The Motor Accident Claims Tribunal (MACT), Mumbai recently ruled that that compensation for “loss of future prospects” can be granted for the death of a housewife, given the vital role housewives play within the household (Pravin Jagannath Bhalerao and ors v. MSRTC and ors).
MACT member SB Hedaoo passed the order while dealing with motor accident claim moved by the husband and children of a woman who had died in 2014 following an accident involving a rash bus driver.
While dealing with the case, the Tribunal cited the Supreme Court ‘s recent judgment in the Rajendra Singh and others Vs National Ins.Co.Ltd. And ors.
In that case, the top court held that a housewife, who contributes to the welfare of the family and upbringing for the children, must be given prospects in as much as with the passage of time the utility of her services increases in the family. Referring to the said judgment, the MACT observed,
“Housewife who contribute for the welfare of the family and upbringing for the children must be given future prospects in as much as with the passage of time the utility of her services increases in the family.”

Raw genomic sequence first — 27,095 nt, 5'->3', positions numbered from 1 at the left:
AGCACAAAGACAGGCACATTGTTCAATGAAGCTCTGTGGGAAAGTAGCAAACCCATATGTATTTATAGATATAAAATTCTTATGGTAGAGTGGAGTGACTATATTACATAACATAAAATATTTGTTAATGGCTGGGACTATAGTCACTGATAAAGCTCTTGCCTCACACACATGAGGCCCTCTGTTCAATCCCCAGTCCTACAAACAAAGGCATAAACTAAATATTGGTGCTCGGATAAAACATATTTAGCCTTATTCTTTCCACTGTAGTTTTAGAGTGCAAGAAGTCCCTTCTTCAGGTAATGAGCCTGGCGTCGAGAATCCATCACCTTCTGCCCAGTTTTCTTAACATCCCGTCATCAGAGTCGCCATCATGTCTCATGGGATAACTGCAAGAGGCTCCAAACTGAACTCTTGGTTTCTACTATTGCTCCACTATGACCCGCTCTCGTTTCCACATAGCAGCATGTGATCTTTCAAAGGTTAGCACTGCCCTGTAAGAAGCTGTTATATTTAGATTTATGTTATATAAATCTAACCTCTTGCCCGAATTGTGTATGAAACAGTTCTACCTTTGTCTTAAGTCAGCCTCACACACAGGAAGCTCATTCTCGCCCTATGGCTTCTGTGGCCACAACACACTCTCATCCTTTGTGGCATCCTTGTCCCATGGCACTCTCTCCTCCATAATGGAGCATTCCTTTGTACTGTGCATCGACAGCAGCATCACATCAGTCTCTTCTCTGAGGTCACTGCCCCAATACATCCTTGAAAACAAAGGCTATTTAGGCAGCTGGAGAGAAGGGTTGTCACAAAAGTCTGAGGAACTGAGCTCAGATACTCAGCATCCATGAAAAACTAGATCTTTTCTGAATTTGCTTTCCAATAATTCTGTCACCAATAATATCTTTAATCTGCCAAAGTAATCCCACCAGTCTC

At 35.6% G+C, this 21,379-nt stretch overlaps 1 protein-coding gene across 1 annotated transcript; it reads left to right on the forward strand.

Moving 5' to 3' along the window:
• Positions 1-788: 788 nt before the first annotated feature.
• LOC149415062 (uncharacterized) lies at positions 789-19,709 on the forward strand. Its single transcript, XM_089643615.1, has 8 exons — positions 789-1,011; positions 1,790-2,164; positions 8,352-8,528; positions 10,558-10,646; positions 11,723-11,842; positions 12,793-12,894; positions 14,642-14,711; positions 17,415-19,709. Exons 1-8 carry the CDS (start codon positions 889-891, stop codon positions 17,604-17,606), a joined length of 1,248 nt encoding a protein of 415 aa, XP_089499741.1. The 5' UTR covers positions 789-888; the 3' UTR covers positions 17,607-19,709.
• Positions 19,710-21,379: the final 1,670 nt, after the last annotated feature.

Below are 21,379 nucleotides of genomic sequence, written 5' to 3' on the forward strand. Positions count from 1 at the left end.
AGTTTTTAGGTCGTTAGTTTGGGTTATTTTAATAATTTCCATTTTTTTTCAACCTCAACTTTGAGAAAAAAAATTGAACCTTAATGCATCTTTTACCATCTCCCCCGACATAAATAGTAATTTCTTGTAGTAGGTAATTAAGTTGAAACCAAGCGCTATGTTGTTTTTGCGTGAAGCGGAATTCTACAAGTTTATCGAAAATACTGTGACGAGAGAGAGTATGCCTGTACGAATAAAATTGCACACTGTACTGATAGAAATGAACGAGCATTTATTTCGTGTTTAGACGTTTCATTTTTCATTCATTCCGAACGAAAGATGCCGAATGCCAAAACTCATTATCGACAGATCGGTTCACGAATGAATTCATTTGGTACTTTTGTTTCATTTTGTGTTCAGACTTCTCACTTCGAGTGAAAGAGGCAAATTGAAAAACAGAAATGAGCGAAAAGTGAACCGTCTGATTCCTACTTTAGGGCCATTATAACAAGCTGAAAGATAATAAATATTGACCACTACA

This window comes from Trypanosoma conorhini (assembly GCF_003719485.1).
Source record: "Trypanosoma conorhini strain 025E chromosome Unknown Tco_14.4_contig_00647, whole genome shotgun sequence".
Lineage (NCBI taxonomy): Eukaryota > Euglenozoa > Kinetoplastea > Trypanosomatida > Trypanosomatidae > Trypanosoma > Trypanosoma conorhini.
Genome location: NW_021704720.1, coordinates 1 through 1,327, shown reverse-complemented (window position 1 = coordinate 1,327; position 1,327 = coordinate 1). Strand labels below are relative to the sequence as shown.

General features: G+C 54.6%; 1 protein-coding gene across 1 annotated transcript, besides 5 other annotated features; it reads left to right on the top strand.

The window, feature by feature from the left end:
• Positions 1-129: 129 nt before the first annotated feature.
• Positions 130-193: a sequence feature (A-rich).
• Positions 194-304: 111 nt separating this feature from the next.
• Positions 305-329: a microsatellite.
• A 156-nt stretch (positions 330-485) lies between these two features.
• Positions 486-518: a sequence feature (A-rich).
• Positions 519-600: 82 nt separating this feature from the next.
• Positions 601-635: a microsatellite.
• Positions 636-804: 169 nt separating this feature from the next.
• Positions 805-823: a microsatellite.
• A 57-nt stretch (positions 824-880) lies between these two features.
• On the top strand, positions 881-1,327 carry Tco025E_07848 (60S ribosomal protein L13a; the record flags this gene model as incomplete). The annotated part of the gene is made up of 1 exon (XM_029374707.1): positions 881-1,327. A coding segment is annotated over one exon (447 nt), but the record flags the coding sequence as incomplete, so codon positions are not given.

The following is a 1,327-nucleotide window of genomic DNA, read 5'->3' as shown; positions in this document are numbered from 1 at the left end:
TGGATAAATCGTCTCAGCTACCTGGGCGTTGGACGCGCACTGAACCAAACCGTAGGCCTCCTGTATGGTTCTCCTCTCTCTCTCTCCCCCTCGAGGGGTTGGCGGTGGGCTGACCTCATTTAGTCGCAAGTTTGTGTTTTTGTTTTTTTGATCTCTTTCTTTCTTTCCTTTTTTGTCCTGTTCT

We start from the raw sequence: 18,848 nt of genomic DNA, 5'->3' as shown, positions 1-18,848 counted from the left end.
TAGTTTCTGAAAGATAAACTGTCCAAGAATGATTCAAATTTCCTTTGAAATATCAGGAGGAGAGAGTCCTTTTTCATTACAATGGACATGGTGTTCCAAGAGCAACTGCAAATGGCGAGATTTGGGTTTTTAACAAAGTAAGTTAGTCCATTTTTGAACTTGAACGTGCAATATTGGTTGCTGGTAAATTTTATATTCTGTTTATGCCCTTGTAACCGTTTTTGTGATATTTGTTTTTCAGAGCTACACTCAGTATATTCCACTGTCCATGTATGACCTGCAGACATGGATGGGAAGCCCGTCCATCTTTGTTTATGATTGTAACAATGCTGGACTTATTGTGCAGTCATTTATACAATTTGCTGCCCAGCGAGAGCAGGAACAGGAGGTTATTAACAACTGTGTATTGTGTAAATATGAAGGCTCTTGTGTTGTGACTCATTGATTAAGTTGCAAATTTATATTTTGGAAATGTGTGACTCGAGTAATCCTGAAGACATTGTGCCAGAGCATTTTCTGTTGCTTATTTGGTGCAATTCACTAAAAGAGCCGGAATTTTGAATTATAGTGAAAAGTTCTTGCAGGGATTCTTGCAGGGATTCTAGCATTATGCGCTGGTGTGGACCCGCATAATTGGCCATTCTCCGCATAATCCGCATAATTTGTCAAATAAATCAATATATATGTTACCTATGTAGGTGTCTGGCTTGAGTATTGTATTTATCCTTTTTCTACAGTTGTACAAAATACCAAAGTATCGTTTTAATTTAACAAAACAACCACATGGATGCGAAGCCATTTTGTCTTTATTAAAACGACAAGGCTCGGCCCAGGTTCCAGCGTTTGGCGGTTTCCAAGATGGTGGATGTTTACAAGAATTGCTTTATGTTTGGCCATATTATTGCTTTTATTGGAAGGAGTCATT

The MACT clarified that the judgment in Rajendra’s case did not make any distinction between “skilled” and “unskilled housewife.”
The MACT, therefore, rejected arguments made by the opposite party that there was nothing to indicate that the deceased housewife was skilled to assume that there was any loss of future prospects.
The MACT went on to estimate the loss of notional income that could be attributed to the death of the housewife in this case, observing:
“As the deceased is held to be a housewife her notional income will have to be considered since she was not earning actually. Housewife discharges many important duties and without her complete house is not possible …The housewife renders very important duty. She looks after her husband and children passionately round the clock and creates the comfort zone in the house. In the absence of her in a house for a single day realises her importance to the other family members. Therefore, the value of services of any housewife to the family are really invaluable.”
The Tribunal proceeded to fix the housewife’s notional income at Rs 5,000 per month.
Applying relevant multipliers, the MACT proceeded to estimate that Rs.10,61,064 was payable as compensation for her death under various heads. The Tribunal further concluded that an interest of 8% per annum was payable on this compensation amount.
The MACT has ordered that the husband and older son will each receive 30% each of the compensation, whereas the younger son will receive the remaining 40%. The claim made by the deceased woman’s parents-in-law was, however, rejected.